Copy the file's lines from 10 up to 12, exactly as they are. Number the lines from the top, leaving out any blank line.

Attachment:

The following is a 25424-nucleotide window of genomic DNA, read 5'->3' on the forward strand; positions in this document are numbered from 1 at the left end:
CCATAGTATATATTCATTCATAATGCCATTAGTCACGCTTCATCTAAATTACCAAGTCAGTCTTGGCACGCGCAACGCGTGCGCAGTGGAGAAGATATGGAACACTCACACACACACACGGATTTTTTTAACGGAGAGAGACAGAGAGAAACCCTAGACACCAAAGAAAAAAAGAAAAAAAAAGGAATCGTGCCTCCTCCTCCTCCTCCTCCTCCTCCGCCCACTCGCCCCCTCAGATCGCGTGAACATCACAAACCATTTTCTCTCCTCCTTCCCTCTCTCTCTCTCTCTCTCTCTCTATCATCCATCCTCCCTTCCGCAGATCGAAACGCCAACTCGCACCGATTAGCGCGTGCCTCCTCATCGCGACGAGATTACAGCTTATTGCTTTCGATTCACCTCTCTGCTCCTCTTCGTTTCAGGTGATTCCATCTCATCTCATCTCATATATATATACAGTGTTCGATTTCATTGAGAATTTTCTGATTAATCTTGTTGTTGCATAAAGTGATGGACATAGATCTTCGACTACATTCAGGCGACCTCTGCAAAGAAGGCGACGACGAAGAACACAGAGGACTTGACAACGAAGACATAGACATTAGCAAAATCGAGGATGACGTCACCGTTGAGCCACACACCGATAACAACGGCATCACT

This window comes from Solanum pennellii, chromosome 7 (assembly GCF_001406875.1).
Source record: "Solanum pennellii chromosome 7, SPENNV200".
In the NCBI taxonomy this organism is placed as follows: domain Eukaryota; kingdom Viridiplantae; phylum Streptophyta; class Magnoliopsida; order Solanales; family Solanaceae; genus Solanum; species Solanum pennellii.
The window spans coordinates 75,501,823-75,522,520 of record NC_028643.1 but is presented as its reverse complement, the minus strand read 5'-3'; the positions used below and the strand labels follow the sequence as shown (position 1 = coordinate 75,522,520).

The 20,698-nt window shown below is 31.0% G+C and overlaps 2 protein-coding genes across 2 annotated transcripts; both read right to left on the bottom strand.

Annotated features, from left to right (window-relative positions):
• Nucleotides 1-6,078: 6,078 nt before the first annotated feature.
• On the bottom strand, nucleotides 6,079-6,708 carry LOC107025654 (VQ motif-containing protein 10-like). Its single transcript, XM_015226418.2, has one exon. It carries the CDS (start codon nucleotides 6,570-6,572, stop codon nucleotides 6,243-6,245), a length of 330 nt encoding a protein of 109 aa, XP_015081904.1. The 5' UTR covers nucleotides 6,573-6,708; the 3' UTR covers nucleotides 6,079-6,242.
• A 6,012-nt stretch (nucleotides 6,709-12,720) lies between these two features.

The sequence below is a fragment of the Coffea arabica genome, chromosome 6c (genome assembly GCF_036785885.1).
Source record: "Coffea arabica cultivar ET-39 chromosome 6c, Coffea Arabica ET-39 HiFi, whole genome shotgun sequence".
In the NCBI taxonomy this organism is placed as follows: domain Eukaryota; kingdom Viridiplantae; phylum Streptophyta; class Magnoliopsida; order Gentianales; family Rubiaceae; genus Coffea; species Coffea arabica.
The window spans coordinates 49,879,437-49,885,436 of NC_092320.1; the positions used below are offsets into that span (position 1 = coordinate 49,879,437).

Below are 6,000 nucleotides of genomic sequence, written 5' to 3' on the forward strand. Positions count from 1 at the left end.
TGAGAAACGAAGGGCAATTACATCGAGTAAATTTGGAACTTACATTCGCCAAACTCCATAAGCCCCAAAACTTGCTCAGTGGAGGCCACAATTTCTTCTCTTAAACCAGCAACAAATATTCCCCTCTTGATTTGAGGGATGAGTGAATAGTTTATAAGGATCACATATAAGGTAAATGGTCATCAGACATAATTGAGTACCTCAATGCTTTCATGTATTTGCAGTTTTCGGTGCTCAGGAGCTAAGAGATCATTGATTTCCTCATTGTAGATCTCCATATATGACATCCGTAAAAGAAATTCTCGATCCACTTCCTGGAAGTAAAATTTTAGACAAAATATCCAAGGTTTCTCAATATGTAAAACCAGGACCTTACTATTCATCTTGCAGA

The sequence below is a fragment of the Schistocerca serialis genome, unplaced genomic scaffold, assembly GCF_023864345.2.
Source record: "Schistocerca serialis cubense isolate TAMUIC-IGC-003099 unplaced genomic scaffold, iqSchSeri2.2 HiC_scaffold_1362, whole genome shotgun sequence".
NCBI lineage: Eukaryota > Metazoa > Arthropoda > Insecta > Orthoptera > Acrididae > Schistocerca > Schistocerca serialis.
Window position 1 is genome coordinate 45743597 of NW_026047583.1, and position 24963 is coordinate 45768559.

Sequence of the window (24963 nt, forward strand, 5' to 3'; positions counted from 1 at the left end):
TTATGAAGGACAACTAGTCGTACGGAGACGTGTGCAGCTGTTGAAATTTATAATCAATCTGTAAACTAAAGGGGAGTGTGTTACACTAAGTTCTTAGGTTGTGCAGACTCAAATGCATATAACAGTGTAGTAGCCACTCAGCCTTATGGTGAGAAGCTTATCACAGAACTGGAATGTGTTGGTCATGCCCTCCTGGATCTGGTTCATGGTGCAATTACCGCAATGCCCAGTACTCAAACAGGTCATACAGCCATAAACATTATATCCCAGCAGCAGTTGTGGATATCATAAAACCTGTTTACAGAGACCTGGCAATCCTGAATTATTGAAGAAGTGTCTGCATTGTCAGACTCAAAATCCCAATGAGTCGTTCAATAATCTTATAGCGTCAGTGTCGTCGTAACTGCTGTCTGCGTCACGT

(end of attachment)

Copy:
• On the bottom strand, nucleotides 6,079-6,708 carry LOC107025654 (VQ motif-containing protein 10-like). Its single transcript, XM_015226418.2, has one exon. It carries the CDS (start codon nucleotides 6,570-6,572, stop codon nucleotides 6,243-6,245), a length of 330 nt encoding a protein of 109 aa, XP_015081904.1. The 5' UTR covers nucleotides 6,573-6,708; the 3' UTR covers nucleotides 6,079-6,242.
• A 6,012-nt stretch (nucleotides 6,709-12,720) lies between these two features.

The sequence below is a fragment of the Coffea arabica genome, chromosome 6c (genome assembly GCF_036785885.1).